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Lawmakers, LGBT groups urge U.S. trade action on Brunei criminal laws

WASHINGTON (Reuters) - More than 100 U.S. lawmakers and lesbian, gay, bisexual and transgender rights groups on Thursday urged the Obama administration to stop trade talks with Brunei unless the country revokes Islamic criminal laws they say jeopardize human rights.

Brunei, the first East Asian country to introduce Islamic criminal law, has announced laws that will impose fines or jail terms for offenses such as pregnancy outside marriage and failure to perform Friday prayers. The laws will ultimately punish sodomy and adultery with the death penalty, including by stoning.

One hundred nineteen members of the House of Representatives signed a letter urging Secretary of State John Kerry and U.S. Trade Representative Michael Froman to shun Brunei in talks on a Pacific free trade zone unless the code is repealed.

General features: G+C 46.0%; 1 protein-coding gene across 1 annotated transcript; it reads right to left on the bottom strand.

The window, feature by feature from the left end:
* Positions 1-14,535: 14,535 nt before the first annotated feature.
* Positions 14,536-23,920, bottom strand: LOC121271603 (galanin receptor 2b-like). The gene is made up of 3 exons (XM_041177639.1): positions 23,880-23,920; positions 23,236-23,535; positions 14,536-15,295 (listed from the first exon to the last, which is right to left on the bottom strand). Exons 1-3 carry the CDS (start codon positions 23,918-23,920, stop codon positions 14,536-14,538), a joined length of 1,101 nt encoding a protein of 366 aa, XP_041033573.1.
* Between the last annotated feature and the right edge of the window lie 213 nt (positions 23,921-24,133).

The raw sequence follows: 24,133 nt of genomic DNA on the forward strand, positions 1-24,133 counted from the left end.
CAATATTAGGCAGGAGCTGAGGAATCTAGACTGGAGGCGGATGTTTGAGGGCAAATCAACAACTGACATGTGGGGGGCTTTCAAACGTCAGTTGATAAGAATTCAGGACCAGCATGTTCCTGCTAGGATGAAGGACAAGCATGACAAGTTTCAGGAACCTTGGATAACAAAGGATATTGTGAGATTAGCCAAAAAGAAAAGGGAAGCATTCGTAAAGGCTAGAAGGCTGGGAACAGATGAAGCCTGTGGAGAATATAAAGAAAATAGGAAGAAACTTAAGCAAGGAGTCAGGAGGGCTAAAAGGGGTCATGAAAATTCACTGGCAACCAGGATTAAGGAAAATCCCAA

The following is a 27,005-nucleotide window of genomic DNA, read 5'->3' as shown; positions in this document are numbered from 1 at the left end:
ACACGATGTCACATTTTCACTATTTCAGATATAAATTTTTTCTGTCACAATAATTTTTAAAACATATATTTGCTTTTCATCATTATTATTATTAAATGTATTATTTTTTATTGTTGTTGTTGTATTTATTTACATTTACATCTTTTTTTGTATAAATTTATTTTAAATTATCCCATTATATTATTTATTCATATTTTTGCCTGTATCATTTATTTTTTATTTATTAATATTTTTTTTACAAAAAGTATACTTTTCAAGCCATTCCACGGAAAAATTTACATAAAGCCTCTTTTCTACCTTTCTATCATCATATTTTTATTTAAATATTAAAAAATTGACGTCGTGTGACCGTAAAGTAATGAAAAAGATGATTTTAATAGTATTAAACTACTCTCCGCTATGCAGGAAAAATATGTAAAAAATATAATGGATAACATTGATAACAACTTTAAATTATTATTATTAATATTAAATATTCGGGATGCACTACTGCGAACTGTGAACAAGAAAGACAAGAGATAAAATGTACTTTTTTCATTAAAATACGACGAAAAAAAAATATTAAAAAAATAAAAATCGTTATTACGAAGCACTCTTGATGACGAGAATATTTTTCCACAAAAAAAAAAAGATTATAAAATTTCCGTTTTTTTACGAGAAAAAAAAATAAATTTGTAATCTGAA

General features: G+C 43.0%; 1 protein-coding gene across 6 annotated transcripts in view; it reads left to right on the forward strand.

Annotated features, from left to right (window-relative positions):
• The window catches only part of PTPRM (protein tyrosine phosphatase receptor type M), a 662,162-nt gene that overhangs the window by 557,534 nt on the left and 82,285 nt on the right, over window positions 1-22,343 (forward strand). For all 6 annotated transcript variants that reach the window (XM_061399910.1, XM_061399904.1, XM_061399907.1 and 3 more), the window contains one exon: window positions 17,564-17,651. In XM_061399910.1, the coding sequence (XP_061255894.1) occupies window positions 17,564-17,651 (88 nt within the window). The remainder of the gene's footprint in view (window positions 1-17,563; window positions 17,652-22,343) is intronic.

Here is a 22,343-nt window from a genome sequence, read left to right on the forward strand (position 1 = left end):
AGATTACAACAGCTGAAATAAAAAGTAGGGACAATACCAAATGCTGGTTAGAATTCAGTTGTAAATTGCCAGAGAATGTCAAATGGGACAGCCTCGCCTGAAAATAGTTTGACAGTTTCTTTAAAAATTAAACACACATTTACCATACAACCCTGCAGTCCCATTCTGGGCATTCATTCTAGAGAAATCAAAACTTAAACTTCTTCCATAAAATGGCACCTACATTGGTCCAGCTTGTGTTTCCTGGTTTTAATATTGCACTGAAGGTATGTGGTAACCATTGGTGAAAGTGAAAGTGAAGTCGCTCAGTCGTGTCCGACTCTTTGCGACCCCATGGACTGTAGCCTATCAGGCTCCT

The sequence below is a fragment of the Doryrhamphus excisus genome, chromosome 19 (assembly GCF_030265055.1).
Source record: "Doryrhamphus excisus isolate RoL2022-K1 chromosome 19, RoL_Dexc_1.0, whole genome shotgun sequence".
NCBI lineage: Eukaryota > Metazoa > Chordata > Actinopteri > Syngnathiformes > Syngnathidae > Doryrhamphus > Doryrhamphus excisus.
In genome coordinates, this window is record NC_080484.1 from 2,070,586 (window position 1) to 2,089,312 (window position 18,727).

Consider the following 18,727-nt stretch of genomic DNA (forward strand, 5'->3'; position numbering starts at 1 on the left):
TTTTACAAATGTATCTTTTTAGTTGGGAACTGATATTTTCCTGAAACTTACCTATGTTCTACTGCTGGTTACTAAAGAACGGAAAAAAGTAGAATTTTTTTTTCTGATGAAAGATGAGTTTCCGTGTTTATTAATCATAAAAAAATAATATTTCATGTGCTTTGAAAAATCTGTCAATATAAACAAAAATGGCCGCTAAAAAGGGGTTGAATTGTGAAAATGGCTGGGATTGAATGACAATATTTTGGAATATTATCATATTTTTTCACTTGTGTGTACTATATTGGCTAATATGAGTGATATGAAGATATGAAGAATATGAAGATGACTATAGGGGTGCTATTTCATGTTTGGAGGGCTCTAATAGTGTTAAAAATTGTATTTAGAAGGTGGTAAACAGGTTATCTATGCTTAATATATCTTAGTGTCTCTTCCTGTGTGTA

The United States and Brunei are among 12 countries negotiating the Trans-Pacific Partnership trade pact, which aims to set common standards on issues from labor to intellectual property and cut tariffs on traded goods.

Pride at Work, the Human Rights Campaign, the National Gay & Lesbian Task Force and the National Center for Transgender Equality said in a letter to President Barack Obama that Brunei's new laws placed the country outside the bounds of international standards for human rights.

"It would be inconsistent with U.S. human rights policy to enter into a preferential trade agreement with a nation that so vagrantly violates the human rights of its citizens," they said.

State Department officials have said the United States has "very serious concerns" about the Brunei laws criminalizing freedom of religion and increasingly threatening human rights.

Brunei, a tiny former British protectorate of about 400,000 nestled between two Malaysian states on Borneo island, relies on oil and gas exports for its prosperity, with annual per capita income of nearly $50,000.

(Reporting by Krista Hughes; Editing by Steve Orlofsky)

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